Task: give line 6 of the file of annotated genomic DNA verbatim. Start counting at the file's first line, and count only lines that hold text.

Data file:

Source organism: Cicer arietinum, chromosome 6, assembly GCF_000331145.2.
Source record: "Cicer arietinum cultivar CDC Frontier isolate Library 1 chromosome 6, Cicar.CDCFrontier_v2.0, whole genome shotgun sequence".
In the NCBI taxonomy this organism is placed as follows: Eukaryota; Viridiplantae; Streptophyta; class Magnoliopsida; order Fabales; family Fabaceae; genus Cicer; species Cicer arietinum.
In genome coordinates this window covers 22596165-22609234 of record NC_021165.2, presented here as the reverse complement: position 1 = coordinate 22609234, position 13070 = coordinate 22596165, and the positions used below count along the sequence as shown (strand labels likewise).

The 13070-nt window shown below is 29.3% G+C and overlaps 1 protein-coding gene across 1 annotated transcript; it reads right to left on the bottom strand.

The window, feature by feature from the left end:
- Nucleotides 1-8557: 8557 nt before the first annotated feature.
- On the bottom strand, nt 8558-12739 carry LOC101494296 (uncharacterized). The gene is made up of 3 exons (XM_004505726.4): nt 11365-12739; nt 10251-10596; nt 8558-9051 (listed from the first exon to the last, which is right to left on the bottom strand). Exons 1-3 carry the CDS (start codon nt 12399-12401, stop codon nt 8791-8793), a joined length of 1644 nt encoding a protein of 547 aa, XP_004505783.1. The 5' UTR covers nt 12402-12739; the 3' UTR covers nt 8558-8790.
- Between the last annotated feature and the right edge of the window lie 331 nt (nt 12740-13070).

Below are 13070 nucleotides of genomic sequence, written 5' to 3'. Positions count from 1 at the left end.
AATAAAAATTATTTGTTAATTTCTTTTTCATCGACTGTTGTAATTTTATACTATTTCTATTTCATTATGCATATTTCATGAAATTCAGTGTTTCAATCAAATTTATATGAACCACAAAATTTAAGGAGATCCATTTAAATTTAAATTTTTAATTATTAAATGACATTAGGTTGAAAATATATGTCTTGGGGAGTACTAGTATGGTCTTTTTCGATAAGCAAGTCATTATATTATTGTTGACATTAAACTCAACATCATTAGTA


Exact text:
The window, feature by feature from the left end: